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A Turkey Day Tradition for the Entire Country

Learn fascinating facts about the Macy’s Thanksgiving Day Parade.

Credit: Prudent
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What started in 1924 as a small collection of floats and live animals organized by Macy’s workers—most of whom were recent immigrants trying to replicate similar processions back home—has evolved into a nationwide annual tradition known as the Macy’s Thanksgiving Day Parade, the largest of its kind in the U.S.

Twelve full-time staffers work year round to coordinate the logistics involved with producing the event along with the TV program seen by 50 million people.

On parade day, approximately 10,000 employees and volunteers are involved including characters and children who ride 25 floats; student musicians who belong to more than a dozen marching bands; 800 clowns; 2,000 performers and balloon handlers for 50 balloons—15 of which are the signature behemoth characters, such as Ronald McDonald and SpongeBob SquarePants, that are beloved by young and old alike. 

When my 15-year-old son Billy and I participate as clowns in this year’s parade on November 22nd, it will be the pageant’s 86th procession down Broadway. The parade always takes place rain or shine; it was suspended only once, from 1942-1944, due to World War II.

Shortly after the war ended, the hit movie, Miracle on 34th Street introduced the parade to a national audience and in 1948, NBC started televising it nationally.

A cool cat named Felix kicked off the tradition of large character balloons in 1927, but Snoopy, Charlie Brown’s beloved beagle, has appeared most frequently. Though he won’t join this year’s cast of characters, he’s been in 36 parades. Mickey Mouse, another frequent participant, has appeared in more than a dozen parades.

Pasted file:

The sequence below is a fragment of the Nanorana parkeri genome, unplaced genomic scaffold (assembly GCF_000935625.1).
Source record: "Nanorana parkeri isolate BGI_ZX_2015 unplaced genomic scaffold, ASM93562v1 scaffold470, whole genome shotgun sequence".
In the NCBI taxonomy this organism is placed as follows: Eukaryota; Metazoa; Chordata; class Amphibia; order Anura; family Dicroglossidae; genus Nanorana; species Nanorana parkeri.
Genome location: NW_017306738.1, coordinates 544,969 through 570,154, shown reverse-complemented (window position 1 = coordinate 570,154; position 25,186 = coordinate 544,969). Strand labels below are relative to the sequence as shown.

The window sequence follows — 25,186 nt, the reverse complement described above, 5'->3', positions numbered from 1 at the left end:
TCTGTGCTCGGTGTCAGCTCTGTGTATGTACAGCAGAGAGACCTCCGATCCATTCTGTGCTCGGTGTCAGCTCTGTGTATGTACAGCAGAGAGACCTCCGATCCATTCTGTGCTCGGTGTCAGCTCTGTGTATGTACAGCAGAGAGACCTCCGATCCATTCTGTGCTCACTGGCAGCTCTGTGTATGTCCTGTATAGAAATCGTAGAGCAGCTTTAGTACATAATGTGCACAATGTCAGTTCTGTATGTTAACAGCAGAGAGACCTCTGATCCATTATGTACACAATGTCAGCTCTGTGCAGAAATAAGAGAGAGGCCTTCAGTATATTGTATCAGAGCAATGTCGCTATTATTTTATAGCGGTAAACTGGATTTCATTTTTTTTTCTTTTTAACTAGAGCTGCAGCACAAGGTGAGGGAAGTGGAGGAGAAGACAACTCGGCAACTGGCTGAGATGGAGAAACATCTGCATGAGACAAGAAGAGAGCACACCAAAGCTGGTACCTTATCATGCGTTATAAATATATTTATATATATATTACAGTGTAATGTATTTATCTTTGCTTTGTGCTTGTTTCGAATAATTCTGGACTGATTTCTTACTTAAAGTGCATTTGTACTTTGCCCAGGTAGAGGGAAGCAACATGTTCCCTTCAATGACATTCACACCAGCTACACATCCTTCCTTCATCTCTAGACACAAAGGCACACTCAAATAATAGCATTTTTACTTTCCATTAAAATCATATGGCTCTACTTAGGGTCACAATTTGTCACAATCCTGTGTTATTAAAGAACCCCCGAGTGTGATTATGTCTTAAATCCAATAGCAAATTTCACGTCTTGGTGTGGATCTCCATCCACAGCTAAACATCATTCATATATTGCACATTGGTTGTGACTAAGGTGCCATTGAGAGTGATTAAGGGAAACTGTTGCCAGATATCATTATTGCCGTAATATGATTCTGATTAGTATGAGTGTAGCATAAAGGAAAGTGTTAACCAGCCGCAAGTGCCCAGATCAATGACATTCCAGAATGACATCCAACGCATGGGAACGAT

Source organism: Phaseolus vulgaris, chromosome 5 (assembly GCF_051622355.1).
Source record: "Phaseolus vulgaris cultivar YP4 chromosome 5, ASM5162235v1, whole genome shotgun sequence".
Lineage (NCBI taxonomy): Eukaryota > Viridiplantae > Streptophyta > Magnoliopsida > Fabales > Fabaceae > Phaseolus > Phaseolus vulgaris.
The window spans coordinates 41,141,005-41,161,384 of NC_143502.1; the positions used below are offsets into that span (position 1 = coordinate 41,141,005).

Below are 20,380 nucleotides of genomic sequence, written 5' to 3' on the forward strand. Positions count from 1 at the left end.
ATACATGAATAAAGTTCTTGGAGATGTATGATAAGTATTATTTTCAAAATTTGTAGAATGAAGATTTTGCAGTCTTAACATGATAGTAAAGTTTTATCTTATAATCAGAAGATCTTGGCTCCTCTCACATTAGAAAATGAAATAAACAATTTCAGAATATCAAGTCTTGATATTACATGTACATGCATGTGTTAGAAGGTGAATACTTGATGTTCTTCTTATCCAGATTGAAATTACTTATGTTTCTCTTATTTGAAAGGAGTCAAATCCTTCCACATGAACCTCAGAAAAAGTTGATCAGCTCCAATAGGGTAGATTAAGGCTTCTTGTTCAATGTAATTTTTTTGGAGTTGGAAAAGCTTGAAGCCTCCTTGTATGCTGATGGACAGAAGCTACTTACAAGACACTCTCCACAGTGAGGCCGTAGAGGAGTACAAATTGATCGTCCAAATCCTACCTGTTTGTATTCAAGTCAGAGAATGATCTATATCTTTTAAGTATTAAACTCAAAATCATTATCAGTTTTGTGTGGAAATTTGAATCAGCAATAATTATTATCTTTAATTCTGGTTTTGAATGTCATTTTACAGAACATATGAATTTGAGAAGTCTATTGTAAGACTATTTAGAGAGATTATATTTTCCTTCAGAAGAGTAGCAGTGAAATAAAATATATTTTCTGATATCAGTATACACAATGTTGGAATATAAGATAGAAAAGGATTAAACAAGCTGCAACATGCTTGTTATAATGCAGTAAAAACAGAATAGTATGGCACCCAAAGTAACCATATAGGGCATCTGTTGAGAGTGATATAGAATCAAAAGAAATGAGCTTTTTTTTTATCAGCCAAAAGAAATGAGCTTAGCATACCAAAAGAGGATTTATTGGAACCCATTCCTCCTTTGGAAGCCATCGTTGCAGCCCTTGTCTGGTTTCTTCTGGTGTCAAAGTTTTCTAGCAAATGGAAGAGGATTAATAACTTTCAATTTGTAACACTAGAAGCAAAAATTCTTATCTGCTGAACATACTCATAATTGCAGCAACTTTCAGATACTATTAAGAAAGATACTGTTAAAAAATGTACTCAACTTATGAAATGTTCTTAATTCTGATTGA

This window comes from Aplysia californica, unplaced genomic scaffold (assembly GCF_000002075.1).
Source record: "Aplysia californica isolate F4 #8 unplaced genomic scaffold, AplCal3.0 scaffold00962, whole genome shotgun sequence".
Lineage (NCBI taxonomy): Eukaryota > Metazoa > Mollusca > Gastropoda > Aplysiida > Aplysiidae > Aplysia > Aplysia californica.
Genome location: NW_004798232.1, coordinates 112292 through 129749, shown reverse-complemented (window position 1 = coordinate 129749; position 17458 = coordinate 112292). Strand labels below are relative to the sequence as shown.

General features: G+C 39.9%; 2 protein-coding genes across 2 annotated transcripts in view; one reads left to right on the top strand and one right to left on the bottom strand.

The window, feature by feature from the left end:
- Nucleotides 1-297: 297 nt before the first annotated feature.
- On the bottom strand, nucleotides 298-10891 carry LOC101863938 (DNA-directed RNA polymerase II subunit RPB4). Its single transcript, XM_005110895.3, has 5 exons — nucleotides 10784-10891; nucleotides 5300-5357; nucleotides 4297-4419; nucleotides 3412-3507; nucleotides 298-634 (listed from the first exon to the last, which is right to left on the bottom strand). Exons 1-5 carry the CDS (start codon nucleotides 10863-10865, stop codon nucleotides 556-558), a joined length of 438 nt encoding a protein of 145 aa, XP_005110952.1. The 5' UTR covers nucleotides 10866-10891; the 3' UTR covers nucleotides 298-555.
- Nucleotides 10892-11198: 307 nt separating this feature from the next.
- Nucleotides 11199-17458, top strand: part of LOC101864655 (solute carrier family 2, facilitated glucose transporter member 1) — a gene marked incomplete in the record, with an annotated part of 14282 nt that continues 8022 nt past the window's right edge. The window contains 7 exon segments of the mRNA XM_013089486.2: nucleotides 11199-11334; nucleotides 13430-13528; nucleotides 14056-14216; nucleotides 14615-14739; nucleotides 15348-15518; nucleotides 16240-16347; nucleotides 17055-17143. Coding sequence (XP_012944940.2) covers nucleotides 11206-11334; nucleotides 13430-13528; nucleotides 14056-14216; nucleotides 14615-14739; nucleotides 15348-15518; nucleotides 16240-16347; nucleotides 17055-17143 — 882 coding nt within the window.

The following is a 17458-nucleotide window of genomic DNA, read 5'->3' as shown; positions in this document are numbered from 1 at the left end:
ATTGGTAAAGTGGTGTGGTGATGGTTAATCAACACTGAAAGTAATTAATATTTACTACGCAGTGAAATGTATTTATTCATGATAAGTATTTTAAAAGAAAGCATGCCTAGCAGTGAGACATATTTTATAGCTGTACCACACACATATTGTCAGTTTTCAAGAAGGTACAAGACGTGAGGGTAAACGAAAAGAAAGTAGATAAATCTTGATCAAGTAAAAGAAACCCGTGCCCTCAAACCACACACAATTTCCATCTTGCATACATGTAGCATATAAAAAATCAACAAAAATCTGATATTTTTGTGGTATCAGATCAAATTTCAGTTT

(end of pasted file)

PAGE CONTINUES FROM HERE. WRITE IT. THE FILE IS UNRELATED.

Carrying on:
In the early days, Macy’s released the balloons into the air at the parade’s conclusion. The lucky folks who caught and returned them received a cash reward, but this practice ended in 1932 when a novice airplane pilot crashed into a giant cat over New York’s Jamaica Bay.

The balloons, which take nine months to design and build, are assembled in Macy’s brand new studio located in Moonachie, New Jersey.

The day before the parade, the balloons travel—deflated and rolled up on trucks—through the Lincoln Tunnel to the Upper West Side of Manhattan, where they are inflated on the streets surrounding the Museum of Natural History (77th and 81st Streets). Balloon inflation night is another show stopper and is almost as big of a tourist attraction as the parade itself!

About 300,000 cubic feet of helium is required to get all the zeppelins up and floating. By comparison, an 18-inch mylar balloon—which can be purchased in many party stores—requires .45 cubic feet of helium.

Veteran balloon handlers love to share their experiences and compare lengths of service. Entire families volunteer together. Year after year husbands and wives; parents and children; brothers, sisters and happy groups of cousins lead by a fun-loving aunt or uncle willingly rise out of warm beds before dawn so they can turkey trot through town in the parade. 

I met one balloon handler who met his wife volunteering. At the following year’s parade he popped the question, somehow leading her to a ring hidden near their favorite balloon. At 92, Rose Syracuse, the parade’s most senior volunteer, has 56 parades under her belt!

Unfortunately, the store’s founder, Rowland Hussey (R. H.) Macy, never lived to see a parade; he died in 1877—long before the parade’s debut almost 50 years later. Still the parade lives on!

Read Ann’s inspiring story of fulfilling her dream of marching in the Macy’s Thanksgiving Day Parade!

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